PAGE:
I hope you are enjoying your weekend and get some time to get crafty. Today I wanted to share a pretty simple card. I have a trick I wanted to share. It will help when you don’t have much space to put your copper tape without having it show. Read along and I will show you how to make this card.
To start I placed my houses where I wanted them on the background. Normally I would hide the whole circuit under the card front. Instead, I got inspired by my clever teammates here on the Chibitronics team. I wanted to try to make the card flat and just lift up the light up element, in this case, the house windows and door. I used a pencil to mark where to put the lights and also where to hide the copper tape going between houses. As you can see it’s a really narrow strip to hide everything behind. I will show you how I solved this in a later step.
Here’s a close up after marking where to put the lights and the battery and placing the tape on the negative side of the battery and LEDs. I even had to cut the narrow tape in half lengthwise to fit it under the diecut.
And here’s the trick I was talking about earlier. I grabbed a regular piece of transparent scotch tape and covered the first layer of copper tape. If some of the tape was to peak out you can barely see it since it’s transparent. Now you can put the positive tape on top of the first layer of copper tape without short-circuiting the battery.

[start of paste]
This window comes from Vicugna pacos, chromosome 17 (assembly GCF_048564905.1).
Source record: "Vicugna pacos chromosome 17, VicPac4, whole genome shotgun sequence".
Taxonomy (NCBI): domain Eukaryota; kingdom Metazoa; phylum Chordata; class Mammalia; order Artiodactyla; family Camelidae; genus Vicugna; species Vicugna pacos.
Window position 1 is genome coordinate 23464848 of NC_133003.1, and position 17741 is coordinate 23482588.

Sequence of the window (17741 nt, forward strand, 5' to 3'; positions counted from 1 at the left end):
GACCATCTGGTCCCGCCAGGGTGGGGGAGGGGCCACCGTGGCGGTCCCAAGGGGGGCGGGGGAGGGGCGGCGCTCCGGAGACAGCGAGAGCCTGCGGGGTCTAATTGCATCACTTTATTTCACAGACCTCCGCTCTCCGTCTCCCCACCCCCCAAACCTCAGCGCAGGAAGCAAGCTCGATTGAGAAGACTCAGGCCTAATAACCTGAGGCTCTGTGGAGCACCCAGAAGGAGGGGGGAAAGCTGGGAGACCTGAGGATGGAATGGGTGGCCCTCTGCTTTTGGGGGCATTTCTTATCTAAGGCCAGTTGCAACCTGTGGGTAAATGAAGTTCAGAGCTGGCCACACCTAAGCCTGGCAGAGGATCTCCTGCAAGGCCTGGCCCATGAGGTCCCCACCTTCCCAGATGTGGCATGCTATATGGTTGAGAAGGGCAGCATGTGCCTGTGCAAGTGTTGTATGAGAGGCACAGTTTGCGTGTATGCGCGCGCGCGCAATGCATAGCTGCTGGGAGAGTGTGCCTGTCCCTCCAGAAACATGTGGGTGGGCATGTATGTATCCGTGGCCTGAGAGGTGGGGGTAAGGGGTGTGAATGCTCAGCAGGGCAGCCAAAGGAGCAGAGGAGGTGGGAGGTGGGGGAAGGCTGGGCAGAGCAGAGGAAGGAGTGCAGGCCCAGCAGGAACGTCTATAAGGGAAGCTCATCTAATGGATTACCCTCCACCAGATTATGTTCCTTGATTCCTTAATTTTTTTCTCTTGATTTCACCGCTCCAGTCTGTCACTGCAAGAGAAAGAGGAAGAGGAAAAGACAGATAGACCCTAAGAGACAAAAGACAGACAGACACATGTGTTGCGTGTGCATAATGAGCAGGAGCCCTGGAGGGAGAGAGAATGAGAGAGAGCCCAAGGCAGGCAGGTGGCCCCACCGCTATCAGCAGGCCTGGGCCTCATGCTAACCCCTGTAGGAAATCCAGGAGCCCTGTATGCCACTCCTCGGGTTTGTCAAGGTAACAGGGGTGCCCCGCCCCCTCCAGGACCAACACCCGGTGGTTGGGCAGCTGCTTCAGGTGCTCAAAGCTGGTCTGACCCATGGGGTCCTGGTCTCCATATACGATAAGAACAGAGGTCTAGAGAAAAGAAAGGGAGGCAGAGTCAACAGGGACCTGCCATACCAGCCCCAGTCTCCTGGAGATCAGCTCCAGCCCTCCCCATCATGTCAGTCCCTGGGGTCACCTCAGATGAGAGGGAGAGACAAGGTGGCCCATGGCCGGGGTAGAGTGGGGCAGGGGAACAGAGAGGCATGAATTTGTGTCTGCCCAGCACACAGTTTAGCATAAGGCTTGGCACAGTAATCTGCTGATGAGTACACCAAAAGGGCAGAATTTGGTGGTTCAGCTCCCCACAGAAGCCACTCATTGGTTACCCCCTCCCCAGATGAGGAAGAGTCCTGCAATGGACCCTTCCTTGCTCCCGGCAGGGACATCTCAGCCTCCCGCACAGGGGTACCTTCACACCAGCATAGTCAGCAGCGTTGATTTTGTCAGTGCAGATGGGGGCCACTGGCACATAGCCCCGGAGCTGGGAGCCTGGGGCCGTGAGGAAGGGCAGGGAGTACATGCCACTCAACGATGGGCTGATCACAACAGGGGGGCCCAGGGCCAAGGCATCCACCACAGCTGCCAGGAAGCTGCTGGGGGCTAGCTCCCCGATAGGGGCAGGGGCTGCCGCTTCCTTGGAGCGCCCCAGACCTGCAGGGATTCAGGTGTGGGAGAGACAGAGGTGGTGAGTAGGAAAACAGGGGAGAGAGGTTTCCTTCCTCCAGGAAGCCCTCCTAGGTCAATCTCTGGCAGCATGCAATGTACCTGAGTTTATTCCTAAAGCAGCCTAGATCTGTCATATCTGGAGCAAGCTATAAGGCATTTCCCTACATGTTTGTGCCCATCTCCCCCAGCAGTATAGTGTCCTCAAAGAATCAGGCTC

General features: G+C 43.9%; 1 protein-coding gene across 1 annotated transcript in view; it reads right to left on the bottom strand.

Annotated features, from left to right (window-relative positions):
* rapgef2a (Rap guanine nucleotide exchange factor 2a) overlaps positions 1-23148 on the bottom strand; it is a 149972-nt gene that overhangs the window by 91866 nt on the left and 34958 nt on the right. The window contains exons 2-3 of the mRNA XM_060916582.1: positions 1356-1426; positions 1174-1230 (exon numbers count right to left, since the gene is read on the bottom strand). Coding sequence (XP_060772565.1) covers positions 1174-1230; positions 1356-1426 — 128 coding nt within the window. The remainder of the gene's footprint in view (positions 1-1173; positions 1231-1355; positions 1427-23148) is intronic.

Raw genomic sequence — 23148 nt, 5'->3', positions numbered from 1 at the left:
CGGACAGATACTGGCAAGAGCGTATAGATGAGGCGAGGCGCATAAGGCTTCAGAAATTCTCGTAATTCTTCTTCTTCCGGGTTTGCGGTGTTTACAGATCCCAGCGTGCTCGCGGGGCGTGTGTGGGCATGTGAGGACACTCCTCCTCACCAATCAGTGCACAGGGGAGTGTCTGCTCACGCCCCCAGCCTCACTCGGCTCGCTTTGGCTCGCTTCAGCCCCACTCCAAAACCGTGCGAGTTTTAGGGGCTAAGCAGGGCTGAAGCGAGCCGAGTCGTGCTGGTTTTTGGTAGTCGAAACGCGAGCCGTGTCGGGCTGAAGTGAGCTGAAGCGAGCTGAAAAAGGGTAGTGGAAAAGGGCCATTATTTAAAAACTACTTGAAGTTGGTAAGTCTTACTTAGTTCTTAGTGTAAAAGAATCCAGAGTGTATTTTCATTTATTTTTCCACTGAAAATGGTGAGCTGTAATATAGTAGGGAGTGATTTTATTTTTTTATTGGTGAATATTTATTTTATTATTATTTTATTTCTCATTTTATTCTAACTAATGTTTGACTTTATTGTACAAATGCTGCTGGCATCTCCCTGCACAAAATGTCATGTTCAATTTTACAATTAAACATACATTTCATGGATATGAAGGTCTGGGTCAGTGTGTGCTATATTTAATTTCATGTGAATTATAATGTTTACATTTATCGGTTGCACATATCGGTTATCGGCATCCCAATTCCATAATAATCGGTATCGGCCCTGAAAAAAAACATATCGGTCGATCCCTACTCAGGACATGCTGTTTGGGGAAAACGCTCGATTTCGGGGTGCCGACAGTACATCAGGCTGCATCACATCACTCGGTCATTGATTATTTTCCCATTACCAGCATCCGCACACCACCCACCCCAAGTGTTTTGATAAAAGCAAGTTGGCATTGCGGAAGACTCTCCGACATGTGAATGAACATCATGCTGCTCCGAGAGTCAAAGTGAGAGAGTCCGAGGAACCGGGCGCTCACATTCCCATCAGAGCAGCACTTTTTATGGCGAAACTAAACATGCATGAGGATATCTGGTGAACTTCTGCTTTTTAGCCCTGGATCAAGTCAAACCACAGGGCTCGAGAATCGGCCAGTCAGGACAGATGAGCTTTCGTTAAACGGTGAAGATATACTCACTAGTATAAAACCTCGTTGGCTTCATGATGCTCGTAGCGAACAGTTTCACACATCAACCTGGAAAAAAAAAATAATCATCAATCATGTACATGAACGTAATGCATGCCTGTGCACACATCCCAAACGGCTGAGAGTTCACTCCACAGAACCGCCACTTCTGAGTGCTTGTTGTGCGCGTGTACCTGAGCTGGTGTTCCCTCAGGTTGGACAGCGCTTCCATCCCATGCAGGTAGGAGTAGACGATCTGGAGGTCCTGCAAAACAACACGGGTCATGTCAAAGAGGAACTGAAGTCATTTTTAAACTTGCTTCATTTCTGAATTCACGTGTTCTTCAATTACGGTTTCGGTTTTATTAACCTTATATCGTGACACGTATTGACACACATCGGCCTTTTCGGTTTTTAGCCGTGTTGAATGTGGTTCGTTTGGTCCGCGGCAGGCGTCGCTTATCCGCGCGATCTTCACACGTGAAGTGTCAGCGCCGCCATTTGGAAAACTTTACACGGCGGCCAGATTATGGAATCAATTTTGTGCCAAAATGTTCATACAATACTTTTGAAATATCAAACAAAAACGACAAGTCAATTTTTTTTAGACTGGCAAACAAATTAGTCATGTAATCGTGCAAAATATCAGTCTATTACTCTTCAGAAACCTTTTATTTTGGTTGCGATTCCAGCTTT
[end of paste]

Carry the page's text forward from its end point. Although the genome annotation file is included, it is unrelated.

Here’s the full circuit when done and the back side of the house diecut. I know it looks super messy and so ugly but that’s fine. No one will see it when everything is stuck down. If you accidentally rip your tape the conductive fabric patches are great for patching it up. I happened to drop some tape on my copper tape and ripped it when removing it. That’s why I had to patch up my copper tape as you can see in the picture above.
I used a regular push switch, made by using a flap of printer paper. Since I had two separate circuits to reach all lights I stabilized it with a piece of cardstock. That way both copper tapes would touch the battery when pressing down. Otherwise, I noticed that only some of the lights would light up depending on where on the flap you pushed. Remember to always try the circuit before gluing everything down.
After making sure everything worked as it should I just glued everything down and decorated the card. I hope you enjoyed this tutorial, see you again soon!
Chibitronics supplies used for this card:
One thought on “Lighting up windows with coloured LEDs”
Neat tip! Thanks for sharing! HVe a lovely day!
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